Navajo Nation residents cheer next to hydropanels

How COVID-19 Spurred an Urgent—and Lasting—Response to the Navajo Nation’s Water Crisis

New collaborations will more than double the number of safe water access points.

By Kate Harrison Belz

The blue hydrant, standing in a patch of concrete, seems like a simple mechanism.

But to about 80 families living around Navajo Nation’s Rock Springs Chapter in New Mexico, it is a lifeline.

And to David Harvey, deputy director of the Indian Health Service’s Division of Sanitation Facilities Construction, the new hydrant—and dozens like it across Navajo Nation—testifies to powerful alliances formed in the face of the pandemic’s threat to already precarious water access. 

“There’s a mantra in public health that collaboration is what solves problems,” says Harvey, MPH ’07, MS, a Bloomberg American Health Initiative DrPH fellow. “We’re seeing the truth of those words in practice right now in some big ways.”

In early spring, COVID-19 infection rates in Navajo Nation soared to the highest levels in the U.S. Health officials say poor water access likely contributed to the virus’ spread, as it complicated hand-washing and sanitation efforts, and exposed people to risk while seeking water.

About 20% of the Navajo population—an estimated 37,000 people—lack piped water in their homes, relying on water bought from stores or hauled from public wells and springs. With lockdowns, wells closed and stores faced shortages. 

The crisis quickly mobilized groups working alongside tribe members to improve water access, including the Johns Hopkins University Water Institute and the Center for American Indian Health

“Water insecurity here is a complex, multifaceted problem that will require innovative long-term solutions,” says Reese Cuddy, MPH, a research associate in International Health and CAIH. “But with COVID, everyone adopted this mindset: ‘Let’s go, let’s run, let’s do everything we can right now to find what works.”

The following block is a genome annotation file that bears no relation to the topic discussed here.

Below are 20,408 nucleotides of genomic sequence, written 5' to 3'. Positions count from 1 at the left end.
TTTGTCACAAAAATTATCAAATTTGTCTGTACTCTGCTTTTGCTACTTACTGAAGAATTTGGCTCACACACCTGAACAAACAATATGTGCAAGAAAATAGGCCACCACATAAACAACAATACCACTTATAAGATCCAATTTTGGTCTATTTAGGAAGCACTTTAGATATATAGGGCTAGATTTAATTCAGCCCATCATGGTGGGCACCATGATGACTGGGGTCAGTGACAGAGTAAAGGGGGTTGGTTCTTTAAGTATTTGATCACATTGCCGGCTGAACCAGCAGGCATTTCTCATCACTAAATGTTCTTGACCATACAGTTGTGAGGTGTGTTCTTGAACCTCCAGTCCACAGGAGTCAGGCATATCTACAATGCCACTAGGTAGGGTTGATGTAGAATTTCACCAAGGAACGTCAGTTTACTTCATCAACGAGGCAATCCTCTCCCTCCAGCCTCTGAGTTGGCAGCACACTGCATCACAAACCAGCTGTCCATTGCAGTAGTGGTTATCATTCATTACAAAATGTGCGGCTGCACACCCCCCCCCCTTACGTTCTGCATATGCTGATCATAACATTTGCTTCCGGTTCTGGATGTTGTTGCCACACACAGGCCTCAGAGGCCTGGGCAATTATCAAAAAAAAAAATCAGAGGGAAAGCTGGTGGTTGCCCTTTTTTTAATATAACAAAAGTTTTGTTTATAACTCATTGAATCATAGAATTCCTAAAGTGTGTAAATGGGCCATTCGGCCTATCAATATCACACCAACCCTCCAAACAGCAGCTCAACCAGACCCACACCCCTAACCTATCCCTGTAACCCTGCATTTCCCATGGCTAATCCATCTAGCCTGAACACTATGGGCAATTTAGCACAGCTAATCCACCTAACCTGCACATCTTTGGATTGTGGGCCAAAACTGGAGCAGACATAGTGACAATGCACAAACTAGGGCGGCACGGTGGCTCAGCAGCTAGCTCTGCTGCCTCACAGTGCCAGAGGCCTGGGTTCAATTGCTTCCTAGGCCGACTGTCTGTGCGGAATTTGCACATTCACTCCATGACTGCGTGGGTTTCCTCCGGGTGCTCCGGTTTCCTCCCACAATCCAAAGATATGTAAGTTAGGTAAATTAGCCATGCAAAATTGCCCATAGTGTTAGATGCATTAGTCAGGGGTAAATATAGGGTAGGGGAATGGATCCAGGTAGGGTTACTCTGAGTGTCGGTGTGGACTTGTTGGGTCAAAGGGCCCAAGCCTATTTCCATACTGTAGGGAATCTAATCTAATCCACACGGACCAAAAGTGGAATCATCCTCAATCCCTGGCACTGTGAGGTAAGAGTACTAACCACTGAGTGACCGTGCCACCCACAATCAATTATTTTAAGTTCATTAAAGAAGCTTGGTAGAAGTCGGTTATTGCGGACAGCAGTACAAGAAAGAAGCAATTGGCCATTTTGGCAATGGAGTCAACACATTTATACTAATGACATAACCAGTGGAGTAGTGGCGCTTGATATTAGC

CAIH has run at multiple fronts: They built hand-washing stations and distributed point-of-use water filters. Last fall, they launched a pilot program installing Navajo homes with hydropanels, which convert moisture from the air into an indoor water source, producing up to five liters of water per day, and storing up to 30.

In April, Harvey worked with Navajo leaders to form the Navajo Nation COVID-19 Water Access Coordination Group: a network of universities, nonprofits, utilities, and federal and Navajo Nation government officials, all working fast to expand water access.

The group will install 59 safe water points, more than doubling the number across the Navajo Nation, where residents can access safe water, containers, and disinfectant tablets for free.

Harvey, Cuddy, and their colleagues hope ongoing response efforts can improve lives well beyond the pandemic. After the installation of hydropanels, some tribe members in their 80s tasted water from faucets in their homes for the first time.

“One man likened it to a miracle,” Cuddy said.